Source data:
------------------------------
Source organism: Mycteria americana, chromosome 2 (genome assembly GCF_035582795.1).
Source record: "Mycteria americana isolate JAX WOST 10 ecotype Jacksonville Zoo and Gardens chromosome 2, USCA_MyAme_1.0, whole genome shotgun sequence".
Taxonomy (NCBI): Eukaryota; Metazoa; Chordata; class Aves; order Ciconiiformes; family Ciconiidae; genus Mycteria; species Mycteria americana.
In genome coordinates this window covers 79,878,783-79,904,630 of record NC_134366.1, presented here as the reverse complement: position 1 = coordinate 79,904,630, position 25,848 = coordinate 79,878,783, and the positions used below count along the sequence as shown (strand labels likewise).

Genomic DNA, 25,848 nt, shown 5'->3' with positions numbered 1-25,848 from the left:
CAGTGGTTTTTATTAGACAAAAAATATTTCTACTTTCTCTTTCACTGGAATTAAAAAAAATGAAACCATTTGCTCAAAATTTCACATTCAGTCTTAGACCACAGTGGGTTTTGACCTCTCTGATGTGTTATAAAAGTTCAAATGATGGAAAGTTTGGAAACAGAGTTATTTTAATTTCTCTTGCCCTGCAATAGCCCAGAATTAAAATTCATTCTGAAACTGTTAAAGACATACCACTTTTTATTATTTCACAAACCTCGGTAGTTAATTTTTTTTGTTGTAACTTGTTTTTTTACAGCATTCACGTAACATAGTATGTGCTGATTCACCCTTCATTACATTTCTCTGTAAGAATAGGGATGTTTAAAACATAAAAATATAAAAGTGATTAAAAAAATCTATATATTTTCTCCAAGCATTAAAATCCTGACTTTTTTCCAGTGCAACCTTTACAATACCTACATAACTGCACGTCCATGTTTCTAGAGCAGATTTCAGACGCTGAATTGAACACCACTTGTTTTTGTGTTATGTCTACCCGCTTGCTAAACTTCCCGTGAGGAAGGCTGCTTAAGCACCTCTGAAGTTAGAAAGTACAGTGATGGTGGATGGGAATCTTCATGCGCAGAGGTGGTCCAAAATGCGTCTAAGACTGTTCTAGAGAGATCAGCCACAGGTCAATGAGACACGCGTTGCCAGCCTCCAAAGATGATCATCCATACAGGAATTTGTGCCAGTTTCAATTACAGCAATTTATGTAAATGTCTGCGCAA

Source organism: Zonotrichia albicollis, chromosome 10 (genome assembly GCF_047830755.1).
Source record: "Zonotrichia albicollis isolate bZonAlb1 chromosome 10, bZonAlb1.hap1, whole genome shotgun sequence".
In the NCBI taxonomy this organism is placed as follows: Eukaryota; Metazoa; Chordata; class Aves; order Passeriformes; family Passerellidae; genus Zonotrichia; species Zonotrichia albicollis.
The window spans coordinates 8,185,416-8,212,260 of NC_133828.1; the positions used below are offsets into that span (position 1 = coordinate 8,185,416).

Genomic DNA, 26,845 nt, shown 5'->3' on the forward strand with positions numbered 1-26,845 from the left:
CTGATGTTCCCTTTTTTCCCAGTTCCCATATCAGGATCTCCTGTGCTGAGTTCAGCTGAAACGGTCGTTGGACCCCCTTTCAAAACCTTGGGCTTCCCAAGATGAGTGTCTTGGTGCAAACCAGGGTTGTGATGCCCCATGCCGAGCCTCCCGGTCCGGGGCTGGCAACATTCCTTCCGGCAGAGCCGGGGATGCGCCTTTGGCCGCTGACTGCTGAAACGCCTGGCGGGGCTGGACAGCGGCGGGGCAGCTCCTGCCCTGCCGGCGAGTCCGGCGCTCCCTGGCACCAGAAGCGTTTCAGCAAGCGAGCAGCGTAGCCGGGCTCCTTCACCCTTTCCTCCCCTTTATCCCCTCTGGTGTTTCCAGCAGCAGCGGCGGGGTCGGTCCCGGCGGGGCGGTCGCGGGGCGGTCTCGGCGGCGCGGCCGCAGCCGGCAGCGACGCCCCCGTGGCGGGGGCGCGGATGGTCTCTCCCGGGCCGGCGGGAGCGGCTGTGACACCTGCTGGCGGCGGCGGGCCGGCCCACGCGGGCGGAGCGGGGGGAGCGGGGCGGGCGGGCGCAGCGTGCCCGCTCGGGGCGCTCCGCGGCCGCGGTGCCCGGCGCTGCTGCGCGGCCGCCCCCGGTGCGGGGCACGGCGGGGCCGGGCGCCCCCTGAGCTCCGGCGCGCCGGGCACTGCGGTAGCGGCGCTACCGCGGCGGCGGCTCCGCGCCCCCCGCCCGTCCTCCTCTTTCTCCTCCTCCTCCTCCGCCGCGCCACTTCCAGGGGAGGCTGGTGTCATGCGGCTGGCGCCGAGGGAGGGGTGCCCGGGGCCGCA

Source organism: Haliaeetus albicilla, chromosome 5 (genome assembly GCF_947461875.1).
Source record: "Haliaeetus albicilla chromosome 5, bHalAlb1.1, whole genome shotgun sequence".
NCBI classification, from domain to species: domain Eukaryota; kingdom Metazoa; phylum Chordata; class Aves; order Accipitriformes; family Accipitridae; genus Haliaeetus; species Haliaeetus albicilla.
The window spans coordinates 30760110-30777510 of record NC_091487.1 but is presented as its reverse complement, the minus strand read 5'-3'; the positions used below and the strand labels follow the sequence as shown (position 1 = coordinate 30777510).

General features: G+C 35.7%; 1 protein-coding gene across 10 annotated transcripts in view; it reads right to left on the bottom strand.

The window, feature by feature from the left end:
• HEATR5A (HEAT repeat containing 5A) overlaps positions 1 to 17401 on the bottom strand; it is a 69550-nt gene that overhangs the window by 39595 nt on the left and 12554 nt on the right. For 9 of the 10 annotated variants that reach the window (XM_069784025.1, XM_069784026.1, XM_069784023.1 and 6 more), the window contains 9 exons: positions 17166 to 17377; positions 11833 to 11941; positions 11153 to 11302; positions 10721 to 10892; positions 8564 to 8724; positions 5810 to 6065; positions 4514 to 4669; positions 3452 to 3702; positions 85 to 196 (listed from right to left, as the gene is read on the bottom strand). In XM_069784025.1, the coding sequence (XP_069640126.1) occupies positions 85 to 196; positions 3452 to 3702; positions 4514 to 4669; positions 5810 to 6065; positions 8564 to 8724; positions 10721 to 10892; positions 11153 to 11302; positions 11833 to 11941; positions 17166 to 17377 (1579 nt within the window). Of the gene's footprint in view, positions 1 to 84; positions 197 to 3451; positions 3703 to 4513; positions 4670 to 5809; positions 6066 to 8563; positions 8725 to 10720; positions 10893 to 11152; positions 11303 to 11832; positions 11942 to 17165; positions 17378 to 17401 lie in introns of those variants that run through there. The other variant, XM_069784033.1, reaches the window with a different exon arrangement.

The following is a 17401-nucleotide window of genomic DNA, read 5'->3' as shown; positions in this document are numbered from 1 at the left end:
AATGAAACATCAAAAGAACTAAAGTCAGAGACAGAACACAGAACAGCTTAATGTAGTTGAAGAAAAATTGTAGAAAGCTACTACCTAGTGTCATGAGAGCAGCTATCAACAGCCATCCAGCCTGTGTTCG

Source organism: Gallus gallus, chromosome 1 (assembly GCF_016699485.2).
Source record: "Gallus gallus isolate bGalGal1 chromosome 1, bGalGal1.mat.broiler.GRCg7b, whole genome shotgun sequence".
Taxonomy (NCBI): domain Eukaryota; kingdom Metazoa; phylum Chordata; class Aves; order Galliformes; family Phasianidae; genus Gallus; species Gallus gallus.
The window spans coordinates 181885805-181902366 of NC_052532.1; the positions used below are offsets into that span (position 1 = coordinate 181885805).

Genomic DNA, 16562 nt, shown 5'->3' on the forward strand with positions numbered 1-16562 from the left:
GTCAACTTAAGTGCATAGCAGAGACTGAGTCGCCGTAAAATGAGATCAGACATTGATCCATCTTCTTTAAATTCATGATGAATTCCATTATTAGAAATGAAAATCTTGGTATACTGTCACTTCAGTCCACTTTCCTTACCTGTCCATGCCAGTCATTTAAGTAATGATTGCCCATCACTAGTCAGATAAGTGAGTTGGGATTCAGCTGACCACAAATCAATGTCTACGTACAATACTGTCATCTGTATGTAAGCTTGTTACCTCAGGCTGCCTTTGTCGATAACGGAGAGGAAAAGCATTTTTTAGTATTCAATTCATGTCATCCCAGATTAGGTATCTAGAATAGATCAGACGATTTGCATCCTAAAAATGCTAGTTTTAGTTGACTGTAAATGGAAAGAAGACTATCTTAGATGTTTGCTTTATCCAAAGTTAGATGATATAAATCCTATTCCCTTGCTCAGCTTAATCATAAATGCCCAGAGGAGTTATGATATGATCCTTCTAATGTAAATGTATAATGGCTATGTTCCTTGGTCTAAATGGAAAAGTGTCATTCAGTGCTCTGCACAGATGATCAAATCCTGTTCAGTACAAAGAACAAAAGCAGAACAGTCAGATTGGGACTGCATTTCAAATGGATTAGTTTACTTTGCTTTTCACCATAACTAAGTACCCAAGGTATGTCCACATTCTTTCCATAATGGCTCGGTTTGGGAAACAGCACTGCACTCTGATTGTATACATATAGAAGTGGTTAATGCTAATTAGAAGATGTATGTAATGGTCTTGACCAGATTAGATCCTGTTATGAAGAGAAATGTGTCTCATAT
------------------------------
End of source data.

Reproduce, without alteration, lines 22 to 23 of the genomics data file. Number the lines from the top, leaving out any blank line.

Source organism: Gallus gallus, chromosome 1 (assembly GCF_016699485.2).
Source record: "Gallus gallus isolate bGalGal1 chromosome 1, bGalGal1.mat.broiler.GRCg7b, whole genome shotgun sequence".